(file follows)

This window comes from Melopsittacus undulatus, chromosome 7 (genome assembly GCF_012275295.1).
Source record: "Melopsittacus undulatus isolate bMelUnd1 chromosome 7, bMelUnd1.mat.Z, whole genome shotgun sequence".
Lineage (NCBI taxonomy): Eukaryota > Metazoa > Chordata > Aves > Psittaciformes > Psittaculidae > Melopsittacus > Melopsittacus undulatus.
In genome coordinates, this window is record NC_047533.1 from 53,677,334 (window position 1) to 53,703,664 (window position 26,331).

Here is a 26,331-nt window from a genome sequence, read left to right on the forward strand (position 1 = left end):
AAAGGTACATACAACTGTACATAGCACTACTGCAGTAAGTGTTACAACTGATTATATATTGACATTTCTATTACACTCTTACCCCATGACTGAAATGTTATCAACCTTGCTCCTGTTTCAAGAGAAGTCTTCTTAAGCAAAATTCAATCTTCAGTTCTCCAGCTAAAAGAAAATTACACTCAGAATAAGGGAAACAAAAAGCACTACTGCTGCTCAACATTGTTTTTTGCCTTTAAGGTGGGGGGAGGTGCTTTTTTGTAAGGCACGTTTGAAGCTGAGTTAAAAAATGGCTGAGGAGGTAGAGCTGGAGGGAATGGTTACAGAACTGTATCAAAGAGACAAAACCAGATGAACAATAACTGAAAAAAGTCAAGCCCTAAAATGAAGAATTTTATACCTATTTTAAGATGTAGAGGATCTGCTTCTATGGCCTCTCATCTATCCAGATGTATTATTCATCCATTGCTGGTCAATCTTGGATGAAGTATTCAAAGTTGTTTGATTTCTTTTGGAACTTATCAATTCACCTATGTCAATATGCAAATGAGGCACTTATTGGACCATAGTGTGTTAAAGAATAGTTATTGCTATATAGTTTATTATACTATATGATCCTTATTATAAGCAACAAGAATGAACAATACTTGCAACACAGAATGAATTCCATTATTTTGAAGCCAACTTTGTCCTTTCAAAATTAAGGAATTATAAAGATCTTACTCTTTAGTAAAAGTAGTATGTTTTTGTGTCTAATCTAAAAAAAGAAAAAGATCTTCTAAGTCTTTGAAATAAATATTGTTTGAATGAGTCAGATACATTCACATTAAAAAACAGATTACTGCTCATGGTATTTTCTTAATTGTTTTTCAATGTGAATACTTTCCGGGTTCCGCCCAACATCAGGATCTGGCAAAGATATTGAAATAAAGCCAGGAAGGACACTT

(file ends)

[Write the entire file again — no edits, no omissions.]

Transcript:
This window comes from Melopsittacus undulatus, chromosome 7 (genome assembly GCF_012275295.1).
Source record: "Melopsittacus undulatus isolate bMelUnd1 chromosome 7, bMelUnd1.mat.Z, whole genome shotgun sequence".
Lineage (NCBI taxonomy): Eukaryota > Metazoa > Chordata > Aves > Psittaciformes > Psittaculidae > Melopsittacus > Melopsittacus undulatus.
In genome coordinates, this window is record NC_047533.1 from 53,677,334 (window position 1) to 53,703,664 (window position 26,331).

Here is a 26,331-nt window from a genome sequence, read left to right on the forward strand (position 1 = left end):
AAAGGTACATACAACTGTACATAGCACTACTGCAGTAAGTGTTACAACTGATTATATATTGACATTTCTATTACACTCTTACCCCATGACTGAAATGTTATCAACCTTGCTCCTGTTTCAAGAGAAGTCTTCTTAAGCAAAATTCAATCTTCAGTTCTCCAGCTAAAAGAAAATTACACTCAGAATAAGGGAAACAAAAAGCACTACTGCTGCTCAACATTGTTTTTTGCCTTTAAGGTGGGGGGAGGTGCTTTTTTGTAAGGCACGTTTGAAGCTGAGTTAAAAAATGGCTGAGGAGGTAGAGCTGGAGGGAATGGTTACAGAACTGTATCAAAGAGACAAAACCAGATGAACAATAACTGAAAAAAGTCAAGCCCTAAAATGAAGAATTTTATACCTATTTTAAGATGTAGAGGATCTGCTTCTATGGCCTCTCATCTATCCAGATGTATTATTCATCCATTGCTGGTCAATCTTGGATGAAGTATTCAAAGTTGTTTGATTTCTTTTGGAACTTATCAATTCACCTATGTCAATATGCAAATGAGGCACTTATTGGACCATAGTGTGTTAAAGAATAGTTATTGCTATATAGTTTATTATACTATATGATCCTTATTATAAGCAACAAGAATGAACAATACTTGCAACACAGAATGAATTCCATTATTTTGAAGCCAACTTTGTCCTTTCAAAATTAAGGAATTATAAAGATCTTACTCTTTAGTAAAAGTAGTATGTTTTTGTGTCTAATCTAAAAAAAGAAAAAGATCTTCTAAGTCTTTGAAATAAATATTGTTTGAATGAGTCAGATACATTCACATTAAAAAACAGATTACTGCTCATGGTATTTTCTTAATTGTTTTTCAATGTGAATACTTTCCGGGTTCCGCCCAACATCAGGATCTGGCAAAGATATTGAAATAAAGCCAGGAAGGACACTT